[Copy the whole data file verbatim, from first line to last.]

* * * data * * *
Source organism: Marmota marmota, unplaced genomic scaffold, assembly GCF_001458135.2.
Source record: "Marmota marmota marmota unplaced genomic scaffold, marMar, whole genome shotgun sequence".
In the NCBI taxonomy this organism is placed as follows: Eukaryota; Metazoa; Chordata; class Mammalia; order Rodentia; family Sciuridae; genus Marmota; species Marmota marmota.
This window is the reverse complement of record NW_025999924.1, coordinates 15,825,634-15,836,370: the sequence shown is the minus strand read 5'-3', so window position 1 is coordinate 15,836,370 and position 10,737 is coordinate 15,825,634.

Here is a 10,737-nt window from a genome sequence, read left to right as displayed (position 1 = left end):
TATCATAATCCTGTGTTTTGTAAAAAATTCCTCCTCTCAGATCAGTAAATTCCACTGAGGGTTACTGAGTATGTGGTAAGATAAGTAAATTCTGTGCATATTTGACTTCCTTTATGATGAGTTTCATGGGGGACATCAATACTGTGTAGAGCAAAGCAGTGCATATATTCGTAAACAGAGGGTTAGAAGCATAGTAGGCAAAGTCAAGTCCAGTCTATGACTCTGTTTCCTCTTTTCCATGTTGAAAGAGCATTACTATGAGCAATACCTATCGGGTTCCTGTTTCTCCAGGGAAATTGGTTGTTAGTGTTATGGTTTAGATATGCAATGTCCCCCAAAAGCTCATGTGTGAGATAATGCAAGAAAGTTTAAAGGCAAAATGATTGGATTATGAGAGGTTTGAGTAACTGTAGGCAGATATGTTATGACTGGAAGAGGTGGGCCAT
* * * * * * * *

Source organism: Marmota marmota, unplaced genomic scaffold, assembly GCF_001458135.2.
Source record: "Marmota marmota marmota unplaced genomic scaffold, marMar, whole genome shotgun sequence".
In the NCBI taxonomy this organism is placed as follows: Eukaryota; Metazoa; Chordata; class Mammalia; order Rodentia; family Sciuridae; genus Marmota; species Marmota marmota.
This window is the reverse complement of record NW_025999924.1, coordinates 15,825,634-15,836,370: the sequence shown is the minus strand read 5'-3', so window position 1 is coordinate 15,836,370 and position 10,737 is coordinate 15,825,634.

Here is a 10,737-nt window from a genome sequence, read left to right as displayed (position 1 = left end):
TATCATAATCCTGTGTTTTGTAAAAAATTCCTCCTCTCAGATCAGTAAATTCCACTGAGGGTTACTGAGTATGTGGTAAGATAAGTAAATTCTGTGCATATTTGACTTCCTTTATGATGAGTTTCATGGGGGACATCAATACTGTGTAGAGCAAAGCAGTGCATATATTCGTAAACAGAGGGTTAGAAGCATAGTAGGCAAAGTCAAGTCCAGTCTATGACTCTGTTTCCTCTTTTCCATGTTGAAAGAGCATTACTATGAGCAATACCTATCGGGTTCCTGTTTCTCCAGGGAAATTGGTTGTTAGTGTTATGGTTTAGATATGCAATGTCCCCCAAAAGCTCATGTGTGAGATAATGCAAGAAAGTTTAAAGGCAAAATGATTGGATTATGAGAGGTTTGAGTAACTGTAGGCAGATATGTTATGACTGGAAGAGGTGGGCCAT